I love pinball.
There. I said it.
I know it’s a generational thing. My kids, their kids… they never knew of, or appreciated pinball. To them, it was all about video games. And that’s cool. The technology has certainly grown x 1000 in their lifetimes. Video games serve the same purpose for them as pinball did for me… I guess.
But back to me…. (I mean, it’s my story after all)
Pinball, for me growing up, was life. We would hang out in the arcades, and usually, (if you were reasonably good) you could play all day on two dollars, one quarter at a time, winning game after game or matching scores.
Like I said, it was a way of life.
Sometimes We’d go to the corner 7/11 store, and sure enough there’d be about three pinball machines waiting.
Or after a high school event we’d head to the local ice cream shop, or down to the ice rink, and sure enough, there’d be machines waiting. Calling us. (I later found out that pinball machines went into what’s called “attract mode” when not in play, enticing you to go to the machines with clever dialog and blinkity lights- true story. Clever, huh?)
Again, it was a different time. A simpler time, and pinball was one of my and my group of friends’ main entertainment means.
My parents were always a bit quirky. They also were always looking for a way to keep me around and not wandering the streets. One weekend my dad said, “let’s go hop in the car”, we hooked up the trailer and off we rode.
We lived in a suburb of Los Angeles, and we drove to the San Fernando Valley, which was quite a distance away, and into the parking lot of a company who’s sign read “PINBALL”
I was about 13 or 14 years old. My dad and I played a bunch of games and settled on a machine called “Post Time” It was based on horse racing and had a lot of action. My dad looks at me and said, “It’s yours”…
My jaw hit the floor.
Well we loaded it up and back home we went. I was beyond excited. From that point on, you could find me and my frinds hanging out in my room. Ding Ding. Clinkity Clink.
That was my first experience having a pinball machine in my home. I loved it to death.
Well, as it was, my parents divorced, and I moved into an apartment. I had to sell the pinball machine and it broke my heart.
At that point in America’s history, there was a gaming revolution. Enter Nintendo, Atari, Playstation, etc. Pinball sort of faded into the cobwebs of outdated technology. I mean, there were still a few games around – maybe you could find one in a bowling alley, but the world had gone video.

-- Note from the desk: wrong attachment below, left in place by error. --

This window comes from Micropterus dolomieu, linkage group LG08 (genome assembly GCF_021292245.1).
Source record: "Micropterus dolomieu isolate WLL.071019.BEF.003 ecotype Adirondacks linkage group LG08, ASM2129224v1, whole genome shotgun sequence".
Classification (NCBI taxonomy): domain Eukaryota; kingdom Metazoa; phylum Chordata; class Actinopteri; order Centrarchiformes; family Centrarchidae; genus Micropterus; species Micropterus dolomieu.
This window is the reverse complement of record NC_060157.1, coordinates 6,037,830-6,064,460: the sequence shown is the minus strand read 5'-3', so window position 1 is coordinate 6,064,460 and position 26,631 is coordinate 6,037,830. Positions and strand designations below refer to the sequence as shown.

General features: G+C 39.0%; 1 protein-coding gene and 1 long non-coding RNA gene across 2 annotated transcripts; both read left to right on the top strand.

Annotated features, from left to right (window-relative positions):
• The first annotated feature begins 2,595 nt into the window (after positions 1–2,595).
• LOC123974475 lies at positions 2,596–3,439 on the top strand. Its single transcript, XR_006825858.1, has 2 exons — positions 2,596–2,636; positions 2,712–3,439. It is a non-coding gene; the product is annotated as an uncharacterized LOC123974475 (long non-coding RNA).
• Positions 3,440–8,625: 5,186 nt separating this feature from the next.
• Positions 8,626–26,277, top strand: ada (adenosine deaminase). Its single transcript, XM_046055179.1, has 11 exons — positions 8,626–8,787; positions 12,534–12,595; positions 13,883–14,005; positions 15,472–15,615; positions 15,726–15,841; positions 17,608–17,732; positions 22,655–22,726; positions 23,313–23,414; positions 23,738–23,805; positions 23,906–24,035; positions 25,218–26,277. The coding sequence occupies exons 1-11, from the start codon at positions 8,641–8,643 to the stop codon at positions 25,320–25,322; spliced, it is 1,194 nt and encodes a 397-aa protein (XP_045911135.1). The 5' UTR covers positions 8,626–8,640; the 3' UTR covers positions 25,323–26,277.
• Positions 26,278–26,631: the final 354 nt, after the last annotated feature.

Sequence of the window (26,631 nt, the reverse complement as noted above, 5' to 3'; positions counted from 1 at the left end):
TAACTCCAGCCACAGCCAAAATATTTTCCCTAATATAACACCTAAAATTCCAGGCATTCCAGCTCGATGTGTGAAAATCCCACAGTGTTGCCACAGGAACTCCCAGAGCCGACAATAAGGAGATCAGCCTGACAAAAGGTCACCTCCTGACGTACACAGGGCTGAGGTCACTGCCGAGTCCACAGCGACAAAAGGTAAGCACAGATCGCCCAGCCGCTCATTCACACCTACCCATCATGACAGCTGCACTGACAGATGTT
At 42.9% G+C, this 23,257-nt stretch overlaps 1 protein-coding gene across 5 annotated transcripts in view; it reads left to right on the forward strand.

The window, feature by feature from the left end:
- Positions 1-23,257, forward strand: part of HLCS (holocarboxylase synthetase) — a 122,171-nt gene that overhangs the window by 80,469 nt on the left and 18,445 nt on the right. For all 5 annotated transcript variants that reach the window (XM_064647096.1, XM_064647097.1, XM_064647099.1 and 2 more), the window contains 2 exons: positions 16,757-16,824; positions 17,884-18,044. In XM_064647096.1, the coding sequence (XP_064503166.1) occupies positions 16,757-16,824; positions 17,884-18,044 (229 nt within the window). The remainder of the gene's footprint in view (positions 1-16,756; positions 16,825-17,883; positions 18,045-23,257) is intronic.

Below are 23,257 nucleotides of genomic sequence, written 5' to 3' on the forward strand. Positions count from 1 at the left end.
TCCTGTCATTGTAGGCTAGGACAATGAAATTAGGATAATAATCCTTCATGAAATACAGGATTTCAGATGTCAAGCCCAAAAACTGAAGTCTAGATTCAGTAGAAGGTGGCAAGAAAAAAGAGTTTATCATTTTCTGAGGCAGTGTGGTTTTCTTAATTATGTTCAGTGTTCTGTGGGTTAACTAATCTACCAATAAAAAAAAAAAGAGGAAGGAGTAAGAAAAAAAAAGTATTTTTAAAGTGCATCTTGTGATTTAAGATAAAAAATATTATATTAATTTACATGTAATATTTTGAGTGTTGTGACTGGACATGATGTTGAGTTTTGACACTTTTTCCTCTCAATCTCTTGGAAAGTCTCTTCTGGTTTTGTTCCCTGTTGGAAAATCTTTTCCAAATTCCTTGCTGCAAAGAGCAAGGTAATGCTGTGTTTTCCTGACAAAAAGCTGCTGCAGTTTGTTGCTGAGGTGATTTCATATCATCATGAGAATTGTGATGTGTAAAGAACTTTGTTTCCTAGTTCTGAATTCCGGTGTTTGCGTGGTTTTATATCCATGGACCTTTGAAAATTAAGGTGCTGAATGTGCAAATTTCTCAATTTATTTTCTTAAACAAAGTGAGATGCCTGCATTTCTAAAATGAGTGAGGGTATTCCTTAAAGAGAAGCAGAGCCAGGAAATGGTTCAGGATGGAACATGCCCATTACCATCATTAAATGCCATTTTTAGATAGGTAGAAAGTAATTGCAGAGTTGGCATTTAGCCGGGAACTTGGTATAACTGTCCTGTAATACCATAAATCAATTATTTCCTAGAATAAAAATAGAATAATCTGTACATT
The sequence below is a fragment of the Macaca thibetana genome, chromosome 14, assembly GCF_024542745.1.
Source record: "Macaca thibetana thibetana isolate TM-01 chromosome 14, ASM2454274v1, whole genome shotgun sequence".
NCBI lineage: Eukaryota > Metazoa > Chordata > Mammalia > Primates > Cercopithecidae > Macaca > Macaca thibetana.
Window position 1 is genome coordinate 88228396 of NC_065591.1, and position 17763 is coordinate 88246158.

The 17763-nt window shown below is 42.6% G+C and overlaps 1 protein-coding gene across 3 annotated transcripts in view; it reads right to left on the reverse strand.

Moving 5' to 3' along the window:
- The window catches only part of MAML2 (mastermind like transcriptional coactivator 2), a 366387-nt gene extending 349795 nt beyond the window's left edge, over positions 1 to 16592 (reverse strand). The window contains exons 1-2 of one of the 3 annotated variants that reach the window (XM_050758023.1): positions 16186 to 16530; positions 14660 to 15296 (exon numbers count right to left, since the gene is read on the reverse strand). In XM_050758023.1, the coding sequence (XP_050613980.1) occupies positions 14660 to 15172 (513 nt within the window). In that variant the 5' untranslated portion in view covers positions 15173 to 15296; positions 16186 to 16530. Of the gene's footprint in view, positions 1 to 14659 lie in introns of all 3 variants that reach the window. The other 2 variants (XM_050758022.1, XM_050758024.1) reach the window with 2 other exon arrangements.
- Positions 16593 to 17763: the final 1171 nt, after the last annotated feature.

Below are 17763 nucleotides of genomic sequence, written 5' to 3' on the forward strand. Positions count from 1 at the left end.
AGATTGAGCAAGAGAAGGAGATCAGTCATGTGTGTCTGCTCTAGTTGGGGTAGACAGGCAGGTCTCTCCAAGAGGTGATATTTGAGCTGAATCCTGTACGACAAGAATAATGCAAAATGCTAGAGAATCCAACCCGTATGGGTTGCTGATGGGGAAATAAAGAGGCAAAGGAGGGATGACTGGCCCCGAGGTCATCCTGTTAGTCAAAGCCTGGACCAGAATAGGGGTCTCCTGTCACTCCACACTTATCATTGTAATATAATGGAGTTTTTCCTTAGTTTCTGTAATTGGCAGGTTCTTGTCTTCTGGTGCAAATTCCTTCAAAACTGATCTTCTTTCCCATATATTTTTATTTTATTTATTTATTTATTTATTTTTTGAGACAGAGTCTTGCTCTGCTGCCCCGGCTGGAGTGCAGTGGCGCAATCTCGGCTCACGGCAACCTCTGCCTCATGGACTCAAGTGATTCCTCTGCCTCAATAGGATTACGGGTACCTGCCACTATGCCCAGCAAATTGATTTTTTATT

Not just Pinball tho. Other great machines – like slot machines became video games as well. And this part of my past just went to sleep. Gone but not forgotten.
Years passed, and another revolution began. This revolution was the creation of the home game room . Pinball, stand up arcade games, all those old arcade classics were once again in vogue.
I saw my chance and climbed on the bandwagon, after cashing in some stock I had. I was married, a little more stable..(I use the term loosely), and I went to this little shop in Culver City and bought my second Pinball machine.
This one was one of my favorites. I had played it for years as a teen. It was stationed at our corner 7/11 store, and I knew it well. It’s name was “Gorgar”, and it was a lot of fun.
I brought it home, set it up and this began the creation of my game room.
I was a happy man for awhile, until Gorgar, who had many years of hard playtime, bit the farm.
We said a few words, and sent him off to the great pinball graveyard….
I can already sense my readers tearing up, don’t despair! Read on!!!
I went back to my connection in Culver City, and bought another game. This one was “Flash Gordon”. Me and Flash went way back. Flash was in a little ice cream shop next to an ice rink we hung out at, and was our regular stop after a Friday night of skating. It was one of those self serve places where you added your own unlimited toppings, and danced around on a sugar high for awhile. It was a place I took a few dates, hung out with the guys, smoked a lot of cigarettes and generally looked cool. (Or so I thought).
Flash was a big step up from Gorgar, it was a newer game, in better condition and gave me thousands of hours of enjoyment.
I also learned a lot from Flash. I have always dabbled in electronics, and the store in Culver City closed down so I really had no avenues for repair. I taught myself how to fix the thing whenever it broke down, – which was quite a bit. It was over twenty years old, after all.
It’s basic simple circuitry , and over the years I basically rewired and replaced every single part on the machine. It was a labor of love, and almost became a hobby.
All the circuit boards were old school, the components were huge, which made it easy to grab a soldering iron, and pull out the old parts then solder new ones in place.
The game lasted me for many years and I sold it to an old friend just before my divorce was final. I hated giving it up, but my daughter and I were leaving the house, and moving into an apartment, it just wasn’t practical.
So once again, my pinball obsession went to sleep.